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Breaking Bad – Bullet Points

With “Bullet Points” the fourth season of Breaking Bad finally saw the plot progression it has been lacking. A lengthy scene of dialogue managed not to feel drawn-out thanks to some humorous lines of back-and-forth, it also led to a shocking discovery for Walt. In addition, Jesse's emotional breakdown finally sees advancement when it draws some unwanted attention. This episode had the action, drama, and black humor that are trademarks of the series, and showcased why they are.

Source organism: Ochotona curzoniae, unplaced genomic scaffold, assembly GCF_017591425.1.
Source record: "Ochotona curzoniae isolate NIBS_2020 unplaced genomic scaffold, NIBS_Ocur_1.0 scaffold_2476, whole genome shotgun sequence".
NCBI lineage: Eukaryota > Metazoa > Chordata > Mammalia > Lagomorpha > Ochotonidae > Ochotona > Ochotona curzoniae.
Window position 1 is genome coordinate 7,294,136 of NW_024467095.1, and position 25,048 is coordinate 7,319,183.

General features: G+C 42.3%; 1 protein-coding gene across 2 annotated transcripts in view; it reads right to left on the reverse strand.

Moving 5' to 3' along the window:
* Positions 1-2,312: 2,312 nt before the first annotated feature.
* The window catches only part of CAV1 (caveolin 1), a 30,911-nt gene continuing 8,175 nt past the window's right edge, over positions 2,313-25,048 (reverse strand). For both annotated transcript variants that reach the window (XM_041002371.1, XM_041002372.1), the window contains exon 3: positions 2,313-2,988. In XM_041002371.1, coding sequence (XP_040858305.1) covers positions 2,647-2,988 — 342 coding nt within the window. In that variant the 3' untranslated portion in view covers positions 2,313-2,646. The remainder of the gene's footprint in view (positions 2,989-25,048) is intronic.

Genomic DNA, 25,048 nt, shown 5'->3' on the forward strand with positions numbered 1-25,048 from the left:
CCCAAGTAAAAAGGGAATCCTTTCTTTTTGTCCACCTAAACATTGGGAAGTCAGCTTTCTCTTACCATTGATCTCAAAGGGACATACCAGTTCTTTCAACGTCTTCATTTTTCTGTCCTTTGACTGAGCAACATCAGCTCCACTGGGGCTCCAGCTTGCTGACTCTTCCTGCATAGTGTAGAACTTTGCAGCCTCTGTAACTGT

One of the best things about Breaking Bad is its cold opens, and it proved that again this week. Mike almost loses a few tail feathers of his own when a Los Pollos Hermanos truck is shot up by a couple of interlopers looking to rip off the shipment of meth hidden in the buckets of batter. The scene was certainly over-the-top(particularly when both guys came flying out of the back of the truck as a result of Mike's pistol), but it was nonetheless an impressively shot piece of stylized violence. Particularly so in the choice to stick with the interior of the truck for the first few moments as Mike listens to the muffled voices outside and the gunshot that tells him he is about to have a very bad day. In addition to getting batter on that nice parka, Mike gives up a chunk of his ear, but comes through relatively unscathed; which is more than can be said of the two cartel thugs. Likely trying to send a message to Gus that he can still be hurt regardless of his efforts to cut them out of the business, Mike simply stamps the cartel's message “return to sender.” Killing those two won't be where it ends though, and the scene is really meant to establish early on that Gus is facing problems in addition to his two little lab rats, and why even more so than normally, he cannot accept the risk of working with a junkie; especially one who is on such a downward spiral.